“If a person loves and accepts you for who you are, then HIV is not an obstacle to start a family. Today antiretroviral drugs that block the HIV are available. A person living with HIV with a suppressed viral load can start a family, give birth to a healthy child, live a full and happy life the way our clients do,” she says.

According to the Republican AIDS Center, the total number of HIV positive citizens in Tajikistan has reached 10 thousand people, one third of them are women. Since 2004, women with HIV have given birth to 1,000 children, 600 of these children have no HIV.

Bridging the Gaps in Clinical Guideline to Care in Pregnancy for Women Using Psychoactive Substances

All the regions of Kyrgyzstan already received the developed clinical guideline

The estimate number of people who use injected drugs (PWID) in Kyrgyzstan is about 25,000 people. Many of these people are women. Such is the data from the research that was conducted within the framework of the Global Fund’s grant in 2013.

Applying recommendations in practice

In 2016, Public Fund (PF) Asteria, a community based organisation that protects rights of women who use drugs in Kyrgyzstan, applied to AFEW-Kyrgyzstan seeking for a help in developing a clinical guideline to care in pregnancy for women who use drugs. Within the framework of the project Bridging the Gaps: health and rights for key populations, AFEW-Kyrgyzstan decided to support this initiative as there were no modern standards for working with women who use drugs in the country before. A working group that included an expert in narcology, an obstetrician-gynecologist, an expert in evidence-based medicine, and a representative of the community of women who use drugs was created. In January 2017, the clinical guideline “Care in pregnancy, childbirth and the puerperium for women who use psychoactive substances” was approved by the order of the Ministry of Health and became mandatory for doctors’ use.

“When the guideline was approved, we realized that it is not enough to simply distribute it among the doctors. It was necessary to organize a comprehensive training for the family doctors, obstetrician-gynecologists and other specialists so that they could not only apply the developed recommendations in practice, but also share their experience with their colleagues,” said Chinara Imankulova, project manager of the Bridging the Gaps: health and rights of key populations at AFEW-Kyrgyzstan.

In April 2017, trainings were organized for the teachers of Kyrgyz State Medical Institute for postgraduate students. The manuals for teachers with presentations have been developed so that in the future trained teachers could deliver reliable information to the course participants. This approach gives an opportunity to train all healthcare professionals in the country and provides them with an access to the protocol.

In August 2017, trainings were offered to obstetrician-gynecologists of the centers of family medicine and obstetrical institutions. During the trainings, specialists got acquainted with the latest research in this field, studied the peculiarities of pregnancy, prenatal and postnatal period of women, who use drugs, as well as ways to avoid or minimize the risks of drug exposure to women and children.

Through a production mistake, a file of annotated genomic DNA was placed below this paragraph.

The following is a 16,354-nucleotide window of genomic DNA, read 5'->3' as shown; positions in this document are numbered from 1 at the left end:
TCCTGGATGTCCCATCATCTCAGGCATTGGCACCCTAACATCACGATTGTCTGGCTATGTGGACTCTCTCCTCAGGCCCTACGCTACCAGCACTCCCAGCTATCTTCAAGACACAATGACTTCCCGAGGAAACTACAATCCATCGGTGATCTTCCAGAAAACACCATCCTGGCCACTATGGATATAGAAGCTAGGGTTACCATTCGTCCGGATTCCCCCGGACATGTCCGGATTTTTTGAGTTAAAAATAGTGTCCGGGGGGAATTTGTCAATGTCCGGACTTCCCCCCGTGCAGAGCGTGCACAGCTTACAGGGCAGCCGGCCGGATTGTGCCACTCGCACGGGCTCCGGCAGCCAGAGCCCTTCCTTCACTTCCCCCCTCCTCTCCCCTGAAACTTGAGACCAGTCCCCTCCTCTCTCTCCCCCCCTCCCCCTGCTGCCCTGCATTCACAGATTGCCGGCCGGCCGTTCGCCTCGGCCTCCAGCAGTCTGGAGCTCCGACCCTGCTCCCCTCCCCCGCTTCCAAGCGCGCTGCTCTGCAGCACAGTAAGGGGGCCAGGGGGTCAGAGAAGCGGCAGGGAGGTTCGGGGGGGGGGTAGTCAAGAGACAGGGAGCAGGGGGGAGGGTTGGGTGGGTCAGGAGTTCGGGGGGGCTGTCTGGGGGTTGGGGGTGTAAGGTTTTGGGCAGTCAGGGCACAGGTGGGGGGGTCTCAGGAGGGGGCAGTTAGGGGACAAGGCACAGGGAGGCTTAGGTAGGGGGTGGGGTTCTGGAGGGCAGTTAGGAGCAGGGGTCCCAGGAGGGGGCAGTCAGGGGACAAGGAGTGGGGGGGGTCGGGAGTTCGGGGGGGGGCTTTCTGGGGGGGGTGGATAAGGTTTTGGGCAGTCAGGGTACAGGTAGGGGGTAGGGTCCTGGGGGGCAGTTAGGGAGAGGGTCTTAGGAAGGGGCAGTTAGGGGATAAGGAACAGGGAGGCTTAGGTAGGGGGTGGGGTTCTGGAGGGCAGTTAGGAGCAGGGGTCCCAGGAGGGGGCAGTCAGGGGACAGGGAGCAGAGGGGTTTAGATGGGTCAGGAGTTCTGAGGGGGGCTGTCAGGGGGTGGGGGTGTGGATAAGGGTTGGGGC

“Two or three years ago, when our pregnant women who use drugs visited doctors, they were afraid that doctors would force them to have an abortion. In September 2017, our client Victoria, who at that time was on methadone therapy, visited the obstetrician-gynecologist. Victoria gave birth to a healthy girl, and doctors treated Victoria and her child very well. Moreover, the doctor even helped Victoria to get methadone so she could spend enough time in the hospital for rehabilitation after the childbirth,” said Tatiana Musagalieva, a representative of PF Asteria.

Women should not be discriminated

During the trainings, 100 specialists who are working in the republic of Kyrgyzstan were trained. Doctors from the regional centers were also invited for the training. It is very important to provide access to quality medical services for women who use drugs in the rural areas. Doctors also learned to get rid of their stigma towards women who use drugs and always treat them with respect. A class on stigma and discrimination was taught by women from the community of drug users. They told the participants of the training their stories, talked about how difficult it was when doctors refused to treat them or insulted them. This part was useful in reducing stigma and discrimination among doctors, in showing them that women who use drugs are just like the others.

“Before the training I met several pregnant women who use drugs. To be honest, I was not sure that they could give birth to healthy children. Having received the clinical protocol, and with the knowledge I have got in the training, I realized that these women should not be discriminated. I learned about scientific recommendations for conducting pregnancy in the situations that cannot do harm to either mother or child. This helped me a lot,” said the participant of the training, obstetrician-gynecologist Kaliyeva Burul.

All the regions of the republic already received the developed clinical guideline. Doctors who have been trained, share their experiences with their colleagues and help women who use drugs to safely plan their pregnancies and give births to healthy children. AFEW-Kyrgyzstan continues to monitor the work of specialists who have been trained, and monitors if all health specialists have access to the guideline. In the future, AFEW-Kyrgyzstan will continue to work on improving the quality of life of people who use drugs, and will monitor the usage of this protocol by doctors.